Sunday, July 21, 2013

Ex-CIA agent detained in Panama quickly returns to U.S.

It's the case of Edward Snowden, in reverse

Guadalajara -
Shortly before 12:00 p.m. on Monday, Feb. 17, 2003, an Islamic cleric by the name of Hassan Mustafa Osama Nasr walked to his local mosque for noon prayers in Milan, Italy. As he neared the place of worship, Nasr was grabbed and shoved into a minivan by a well trained commando team. They drove him to the joint U.S.-Italian air force base at Aviano, where he was tortured. Later he was flown to Ramstein, Germany, and then across the Mediterranean to Cairo.

Over a four year period, Nasr was repeatedly beaten, raped and subjected to electrical shocks to his genitals. He eventually lost the hearing in one ear, according to reports. On Feb. 11, 2007, Osama Nasr was finally released by an Egyptian judge, who concluded there was no evidence to hold him.

Four years ago an Italian court found that the man who supervised and directed the kidnapping of Osama Nasr was the then U.S. Central Intelligence Agency station chief in Milan, Robert Seldon Lady. Now 59, Lady worked as a New Orleans city cop in the 1970s before joining the CIA. Born in Tegucigalpa, the capital of Honduras, he spent his early years in that country.

The United States calls cases like Nasr's "extraordinary renditions" - the forced kidnapping and/or transfer of suspects who have never been found guilty of anything to countries whose laws permit physical abuse, including torture. Countries, in essence, where there is no rule of law. Some security experts claim it was a necessary tool in the months following 9/11, but Italy didn't see it that way.

On Feb. 16, 2007, five days after Nasr's release in Cairo, an Italian judge issued a criminal arrest warrant for Lady, charging him with kidnapping and other crimes. But he had already abandoned his home in northern Italy and fled abroad. Lady remained on the lam for years.

In an interview with GQ Magazine in March 2007, later quoted in this Los Angeles Times story, Lady said his superiors at the CIA "told me to keep quiet and let this thing blow over."

The respected Reuters news agency, quoting the Italian newspaper il Giornale in 2009, wrote the following about Lady's account of the Osama Nasr rendition:

"I'm not guilty. I'm only responsible for carrying out orders that I received from my superiors. When you work in intelligence, you do things in the country in which you work that are not legal. It's a life of illegality. But state institutions in the whole world have professionals in my sector, and it's up to us to do our duty. Of course it was an illegal operation. But that’s our job. We’re at war against terrorism."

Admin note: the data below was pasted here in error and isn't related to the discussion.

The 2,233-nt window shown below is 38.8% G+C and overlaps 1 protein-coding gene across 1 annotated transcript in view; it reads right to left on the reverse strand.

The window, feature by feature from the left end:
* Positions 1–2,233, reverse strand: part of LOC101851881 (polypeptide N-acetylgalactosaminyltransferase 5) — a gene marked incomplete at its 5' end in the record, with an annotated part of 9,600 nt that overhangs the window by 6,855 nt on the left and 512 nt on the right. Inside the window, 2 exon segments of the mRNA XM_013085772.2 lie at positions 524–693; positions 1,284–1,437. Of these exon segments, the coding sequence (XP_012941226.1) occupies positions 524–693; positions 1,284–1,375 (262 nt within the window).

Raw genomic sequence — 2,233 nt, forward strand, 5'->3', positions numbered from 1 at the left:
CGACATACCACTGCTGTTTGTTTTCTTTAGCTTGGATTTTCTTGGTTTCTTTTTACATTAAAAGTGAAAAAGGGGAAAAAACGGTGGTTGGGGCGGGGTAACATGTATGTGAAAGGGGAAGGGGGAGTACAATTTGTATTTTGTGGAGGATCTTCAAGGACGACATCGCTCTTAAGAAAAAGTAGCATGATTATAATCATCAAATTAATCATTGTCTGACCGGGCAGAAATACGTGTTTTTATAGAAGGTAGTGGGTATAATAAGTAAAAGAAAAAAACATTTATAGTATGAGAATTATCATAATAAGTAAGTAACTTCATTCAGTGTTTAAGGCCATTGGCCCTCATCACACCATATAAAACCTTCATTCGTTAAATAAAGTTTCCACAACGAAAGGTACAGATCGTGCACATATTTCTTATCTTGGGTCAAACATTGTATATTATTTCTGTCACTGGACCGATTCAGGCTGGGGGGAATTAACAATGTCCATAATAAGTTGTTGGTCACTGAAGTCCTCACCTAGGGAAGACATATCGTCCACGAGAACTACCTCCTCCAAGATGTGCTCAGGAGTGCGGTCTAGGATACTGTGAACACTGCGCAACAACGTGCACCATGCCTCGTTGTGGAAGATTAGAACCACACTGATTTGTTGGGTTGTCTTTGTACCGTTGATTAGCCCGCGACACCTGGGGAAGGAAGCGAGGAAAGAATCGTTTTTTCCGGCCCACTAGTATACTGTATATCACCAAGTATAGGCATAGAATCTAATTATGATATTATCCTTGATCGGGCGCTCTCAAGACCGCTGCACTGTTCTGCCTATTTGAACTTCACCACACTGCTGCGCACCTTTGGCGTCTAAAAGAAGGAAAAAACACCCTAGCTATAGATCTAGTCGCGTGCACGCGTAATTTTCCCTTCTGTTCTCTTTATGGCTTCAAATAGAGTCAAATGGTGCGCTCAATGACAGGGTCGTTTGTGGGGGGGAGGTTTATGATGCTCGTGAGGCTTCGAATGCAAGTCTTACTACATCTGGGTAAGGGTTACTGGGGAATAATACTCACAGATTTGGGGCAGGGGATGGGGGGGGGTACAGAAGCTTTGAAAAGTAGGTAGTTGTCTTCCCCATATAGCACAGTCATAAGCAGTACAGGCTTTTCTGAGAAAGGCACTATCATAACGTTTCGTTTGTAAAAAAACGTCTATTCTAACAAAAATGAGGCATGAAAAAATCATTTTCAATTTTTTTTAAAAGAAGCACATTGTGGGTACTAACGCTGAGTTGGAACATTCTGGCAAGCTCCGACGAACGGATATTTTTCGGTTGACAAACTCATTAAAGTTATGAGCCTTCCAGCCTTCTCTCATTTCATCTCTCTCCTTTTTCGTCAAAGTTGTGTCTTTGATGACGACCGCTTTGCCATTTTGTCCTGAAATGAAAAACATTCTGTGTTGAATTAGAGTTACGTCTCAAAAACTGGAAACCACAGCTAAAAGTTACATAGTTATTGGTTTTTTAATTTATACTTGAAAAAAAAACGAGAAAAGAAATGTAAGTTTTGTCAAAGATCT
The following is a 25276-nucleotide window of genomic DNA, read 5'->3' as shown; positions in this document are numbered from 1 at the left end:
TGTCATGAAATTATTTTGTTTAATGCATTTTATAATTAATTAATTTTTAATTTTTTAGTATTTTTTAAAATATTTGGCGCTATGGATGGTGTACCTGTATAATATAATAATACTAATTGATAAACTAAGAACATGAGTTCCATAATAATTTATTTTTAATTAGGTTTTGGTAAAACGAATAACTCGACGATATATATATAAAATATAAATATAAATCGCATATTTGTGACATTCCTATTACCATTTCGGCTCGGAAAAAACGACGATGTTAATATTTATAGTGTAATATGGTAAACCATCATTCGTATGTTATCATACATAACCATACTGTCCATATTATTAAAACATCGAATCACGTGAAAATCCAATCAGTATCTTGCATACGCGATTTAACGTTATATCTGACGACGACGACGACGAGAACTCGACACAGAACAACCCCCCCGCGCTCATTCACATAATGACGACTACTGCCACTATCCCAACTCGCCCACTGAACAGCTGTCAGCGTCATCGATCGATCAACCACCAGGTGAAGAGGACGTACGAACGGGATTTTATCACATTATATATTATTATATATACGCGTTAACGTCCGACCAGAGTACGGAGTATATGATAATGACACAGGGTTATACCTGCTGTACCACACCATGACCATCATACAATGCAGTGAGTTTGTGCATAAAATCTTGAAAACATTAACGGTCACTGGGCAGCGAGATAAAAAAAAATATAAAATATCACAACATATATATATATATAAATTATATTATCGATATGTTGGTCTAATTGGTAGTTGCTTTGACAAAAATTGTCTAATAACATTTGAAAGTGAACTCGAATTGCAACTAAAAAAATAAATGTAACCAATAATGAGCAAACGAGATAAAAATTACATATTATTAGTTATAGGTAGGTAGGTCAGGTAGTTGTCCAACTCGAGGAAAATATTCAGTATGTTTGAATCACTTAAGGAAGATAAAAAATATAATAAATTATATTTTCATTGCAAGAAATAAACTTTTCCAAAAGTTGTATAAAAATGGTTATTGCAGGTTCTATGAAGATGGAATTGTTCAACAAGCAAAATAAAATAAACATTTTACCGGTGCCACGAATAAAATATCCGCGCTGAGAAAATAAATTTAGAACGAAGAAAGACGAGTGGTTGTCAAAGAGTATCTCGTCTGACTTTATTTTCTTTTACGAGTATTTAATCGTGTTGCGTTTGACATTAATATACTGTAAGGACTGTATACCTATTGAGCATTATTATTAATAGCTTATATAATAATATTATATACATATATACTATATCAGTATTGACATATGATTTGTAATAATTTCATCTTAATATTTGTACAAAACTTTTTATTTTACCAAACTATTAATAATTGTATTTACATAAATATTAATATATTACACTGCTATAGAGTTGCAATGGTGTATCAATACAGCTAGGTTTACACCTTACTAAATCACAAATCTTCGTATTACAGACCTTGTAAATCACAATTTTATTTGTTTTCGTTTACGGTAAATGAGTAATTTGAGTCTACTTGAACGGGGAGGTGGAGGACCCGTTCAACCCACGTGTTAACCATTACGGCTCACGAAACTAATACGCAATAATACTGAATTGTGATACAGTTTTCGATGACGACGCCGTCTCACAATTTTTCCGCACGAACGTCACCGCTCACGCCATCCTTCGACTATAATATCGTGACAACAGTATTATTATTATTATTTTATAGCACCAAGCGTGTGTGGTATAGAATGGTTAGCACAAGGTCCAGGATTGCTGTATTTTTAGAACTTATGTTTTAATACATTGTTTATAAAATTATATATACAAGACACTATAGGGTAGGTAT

Lady's defense was identical to that proffered by the Nazi high command at the Nuremberg trials in 1946. Perhaps that's why an Italian criminal court convicted him and 22 other CIA operatives on Nov. 4, 2009. Lady was sentenced to eight years in prison in absentia. Though he was not around to hear the judgment, the New York Times called the case a "landmark ruling of enormous symbolic value."

Last week Lady turned up in Panama, a close and ever obedient ally of the United States. He may have surreptitiously entered the country from Costa Rica. In any case he was arrested, and news of the detention spread quickly. In Rome the Italian minister of justice filed documents with Panama's embassy, requesting a two month hold on Lady while formal extradition documents were prepared and submitted.

The two countries have no treaty, but the Italian minister noted that such would not prevent Panama from turning over Lady anyway - much in the same way the U.S. has requested Russia to surrender Edward Snowden, although those countries have no extradition agreement. But without explanation, Panama announced on Friday that "Mr. Bob," as Lady was known to his CIA colleagues, had left the country and was on his way back to the U.S. The State Dept. confirmed his arrival in Washington.

In New York a spokesperson for the Center for Constitutional Rights called the events "incredible and hypocritical, considering what the United States has threatened to do to countries which refuse to cooperate in returning Edward Snowden." They include Bolivia, Ecuador, Nicaragua and Venezuela.

Venezuelan president Nicolás Maduro must have had the Lady case in mind when he made clear his feelings about Panama last week. Maduro infuriated by U.S. ambassador nominee's comments.

U.S. continues to hammer Venezuela over Snowden case
Samantha Power, U.N. ambassador nominee, speaks on human rights abuses - by the USA

© MGRR 2013. All rights reserved. This article may be cited or briefly quoted with proper attribution or a hyperlink, but not reproduced without permission.

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